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Shooting for the stars

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Occasionally I entertain my mind by giving consideration to the technical and scientific achievements of mankind that have occurred since our ancestor constructed a rudimentary circular object and presented to civilisation "the wheel".

Our lives today, dominated by technology and labour-saving devices, rarely slow down sufficiently for us to give adequate tribute to those whose minds saw beyond the boundaries of the stadium, and dared to dream about playing ball in the universe beyond.

To illustrate the extent of human knowledge in just one single field of endeavour, I have, for us, designed a hypothetical.

This involves just the two of us dear reader.
Yep, thats you and GOF.  Nobody else.

We will be transported back in time 100 years. It is 1909.
The Supreme Benevolent Dictator has ensured that we both will have a singular focus on our task by taking care of all the other distractions in our lives.  We shall be comfortably accommodated, have no family or financial difficulties, and no ill health or death will intervene.

Our mission in life together will simply be to lob any piece of earthly matter of our choosing on to the surface of the moon.
Just the two of us starting with a1909 knowledge base.
Aviation and aeronautical knowledge is at this time very basic. 
The first powered takeoff, flight, and landing (by Orville Wright in the Kitty Hawk) only occurred in 1903.

Now I understand that you, relatively, are a genius, and that I will inflict a mental hamstring injury upon our partnership.
I do, however, have a little real world experience to offer. 
In 1961, after the yo-yo craze died out, (we had all perfected "walking the dog", "round the world" and "rocking the baby")  there was the much more exciting "Cap Rocket".  These "toys" were designed like a playing dart, except that the sharp point was replaced by a blunt metal chamber which could be loaded with gunpowder "caps".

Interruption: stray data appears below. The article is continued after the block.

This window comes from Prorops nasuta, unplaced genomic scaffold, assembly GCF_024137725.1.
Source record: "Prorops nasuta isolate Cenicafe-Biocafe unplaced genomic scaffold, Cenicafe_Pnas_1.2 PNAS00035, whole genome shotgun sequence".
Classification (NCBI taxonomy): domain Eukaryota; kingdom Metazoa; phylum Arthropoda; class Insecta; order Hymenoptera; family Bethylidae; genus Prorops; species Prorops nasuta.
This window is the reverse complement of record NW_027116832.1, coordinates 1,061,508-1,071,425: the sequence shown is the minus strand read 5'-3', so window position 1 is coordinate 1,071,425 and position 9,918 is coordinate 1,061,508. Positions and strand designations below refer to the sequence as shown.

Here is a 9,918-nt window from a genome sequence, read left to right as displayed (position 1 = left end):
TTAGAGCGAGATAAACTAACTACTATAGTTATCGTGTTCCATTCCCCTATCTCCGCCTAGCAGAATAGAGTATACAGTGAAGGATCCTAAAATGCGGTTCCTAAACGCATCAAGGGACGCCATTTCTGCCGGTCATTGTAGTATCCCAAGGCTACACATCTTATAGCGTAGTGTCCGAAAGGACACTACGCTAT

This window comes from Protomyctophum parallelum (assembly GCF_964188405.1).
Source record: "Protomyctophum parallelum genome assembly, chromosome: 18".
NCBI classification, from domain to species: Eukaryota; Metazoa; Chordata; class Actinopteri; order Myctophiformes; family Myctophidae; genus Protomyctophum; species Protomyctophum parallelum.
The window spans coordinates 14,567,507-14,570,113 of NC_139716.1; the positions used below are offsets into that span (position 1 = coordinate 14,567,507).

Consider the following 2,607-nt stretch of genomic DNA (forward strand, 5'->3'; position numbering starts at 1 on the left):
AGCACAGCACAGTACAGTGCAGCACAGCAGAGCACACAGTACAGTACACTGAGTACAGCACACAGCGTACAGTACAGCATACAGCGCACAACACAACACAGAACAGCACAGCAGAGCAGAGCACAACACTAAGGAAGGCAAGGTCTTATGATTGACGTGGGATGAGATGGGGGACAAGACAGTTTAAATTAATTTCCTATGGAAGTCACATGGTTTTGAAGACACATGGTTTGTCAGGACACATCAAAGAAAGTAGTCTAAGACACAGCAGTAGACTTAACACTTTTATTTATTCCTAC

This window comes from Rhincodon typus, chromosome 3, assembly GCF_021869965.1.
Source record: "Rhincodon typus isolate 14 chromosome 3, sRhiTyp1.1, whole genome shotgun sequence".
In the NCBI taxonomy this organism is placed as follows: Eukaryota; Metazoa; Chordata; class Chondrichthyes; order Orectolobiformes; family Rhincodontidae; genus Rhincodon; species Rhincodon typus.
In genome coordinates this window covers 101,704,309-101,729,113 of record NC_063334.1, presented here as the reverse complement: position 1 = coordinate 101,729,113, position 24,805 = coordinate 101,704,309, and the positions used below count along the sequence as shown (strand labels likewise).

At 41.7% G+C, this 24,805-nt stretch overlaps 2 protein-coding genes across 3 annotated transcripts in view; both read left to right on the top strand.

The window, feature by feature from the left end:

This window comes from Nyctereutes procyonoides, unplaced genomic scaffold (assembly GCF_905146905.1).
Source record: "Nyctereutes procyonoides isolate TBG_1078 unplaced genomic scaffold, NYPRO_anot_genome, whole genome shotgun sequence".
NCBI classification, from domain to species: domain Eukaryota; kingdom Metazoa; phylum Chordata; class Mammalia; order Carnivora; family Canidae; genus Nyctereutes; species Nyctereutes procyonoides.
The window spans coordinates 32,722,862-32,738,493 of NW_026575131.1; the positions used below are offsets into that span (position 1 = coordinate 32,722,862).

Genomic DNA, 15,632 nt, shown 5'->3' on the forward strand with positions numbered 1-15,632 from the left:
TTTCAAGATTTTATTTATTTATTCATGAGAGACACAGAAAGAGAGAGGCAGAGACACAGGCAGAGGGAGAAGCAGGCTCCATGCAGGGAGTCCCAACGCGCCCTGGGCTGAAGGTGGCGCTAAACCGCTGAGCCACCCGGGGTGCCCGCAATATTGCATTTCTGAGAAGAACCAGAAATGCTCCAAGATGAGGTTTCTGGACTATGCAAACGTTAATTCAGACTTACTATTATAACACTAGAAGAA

The loaded device was thrown into the air, and it then exploded into orbit (exercising literary licence and exaggeration) after it landed on the playground bitumen.
This craze also rapidly died out along with the eyesight of numerous children, and most of our several hundred rockets ended up on the second storey roof of the Bendigo School of Mines.

So, let us consider what may be on the agenda for our first discussions over a cup of coffee. 
(SBD for some obscure reason removed all alcohol from our reach)

We might have to concern ourselves experimenting with, and understanding the physics involved, along with other technical considerations.
1.  The structure of the atmosphere.
2.  The energy required to propel a given mass through and beyond the  troposphere.
3.  The relative effects of both earth and moon's gravity upon trajectory, to ensure that our anvil, pussy cat or frying pan does not end up at some place other than the moon's surface.
4.  Proving eventually to the SBD that our earthly artifact actually got there.
5.  We might also need to show some planning consideration to our neighbours who may occasionally be intolerant of shrapnel wounds or "friendly fire", and assorted "space junk" prematurely returning to earth on their side of the fence.  

In order to secure ongoing funding the SBD would like for us to provide an estimate of our completion date. 
She said it would be OK to round it off to the nearest century.
We should not be overly optimistic, because with the conditions of employment being so good I think I will be tempted to sabotage a lot of your good work.

And of course I shall also enjoy your company for an additional century or two.

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